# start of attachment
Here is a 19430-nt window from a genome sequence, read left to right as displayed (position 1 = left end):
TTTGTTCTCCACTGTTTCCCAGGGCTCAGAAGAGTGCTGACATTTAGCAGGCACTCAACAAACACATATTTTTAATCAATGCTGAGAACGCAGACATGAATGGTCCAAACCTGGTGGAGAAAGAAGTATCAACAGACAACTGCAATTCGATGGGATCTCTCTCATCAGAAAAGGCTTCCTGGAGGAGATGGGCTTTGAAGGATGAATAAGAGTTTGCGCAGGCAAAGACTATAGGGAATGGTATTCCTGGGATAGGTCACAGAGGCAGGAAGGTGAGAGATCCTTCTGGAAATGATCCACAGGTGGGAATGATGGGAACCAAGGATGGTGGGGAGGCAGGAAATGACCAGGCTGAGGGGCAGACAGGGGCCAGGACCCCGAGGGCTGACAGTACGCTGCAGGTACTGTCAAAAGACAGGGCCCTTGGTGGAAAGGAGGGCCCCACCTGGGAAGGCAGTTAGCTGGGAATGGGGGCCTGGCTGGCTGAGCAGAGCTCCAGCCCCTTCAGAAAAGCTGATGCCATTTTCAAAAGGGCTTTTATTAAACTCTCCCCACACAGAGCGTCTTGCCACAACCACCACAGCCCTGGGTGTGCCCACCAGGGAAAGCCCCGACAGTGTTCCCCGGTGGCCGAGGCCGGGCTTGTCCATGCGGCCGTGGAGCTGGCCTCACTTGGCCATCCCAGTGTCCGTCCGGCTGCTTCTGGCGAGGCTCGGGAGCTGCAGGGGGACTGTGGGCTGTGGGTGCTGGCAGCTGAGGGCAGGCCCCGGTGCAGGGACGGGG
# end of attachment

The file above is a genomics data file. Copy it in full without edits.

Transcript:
Here is a 19430-nt window from a genome sequence, read left to right as displayed (position 1 = left end):
TTTGTTCTCCACTGTTTCCCAGGGCTCAGAAGAGTGCTGACATTTAGCAGGCACTCAACAAACACATATTTTTAATCAATGCTGAGAACGCAGACATGAATGGTCCAAACCTGGTGGAGAAAGAAGTATCAACAGACAACTGCAATTCGATGGGATCTCTCTCATCAGAAAAGGCTTCCTGGAGGAGATGGGCTTTGAAGGATGAATAAGAGTTTGCGCAGGCAAAGACTATAGGGAATGGTATTCCTGGGATAGGTCACAGAGGCAGGAAGGTGAGAGATCCTTCTGGAAATGATCCACAGGTGGGAATGATGGGAACCAAGGATGGTGGGGAGGCAGGAAATGACCAGGCTGAGGGGCAGACAGGGGCCAGGACCCCGAGGGCTGACAGTACGCTGCAGGTACTGTCAAAAGACAGGGCCCTTGGTGGAAAGGAGGGCCCCACCTGGGAAGGCAGTTAGCTGGGAATGGGGGCCTGGCTGGCTGAGCAGAGCTCCAGCCCCTTCAGAAAAGCTGATGCCATTTTCAAAAGGGCTTTTATTAAACTCTCCCCACACAGAGCGTCTTGCCACAACCACCACAGCCCTGGGTGTGCCCACCAGGGAAAGCCCCGACAGTGTTCCCCGGTGGCCGAGGCCGGGCTTGTCCATGCGGCCGTGGAGCTGGCCTCACTTGGCCATCCCAGTGTCCGTCCGGCTGCTTCTGGCGAGGCTCGGGAGCTGCAGGGGGACTGTGGGCTGTGGGTGCTGGCAGCTGAGGGCAGGCCCCGGTGCAGGGACGGGG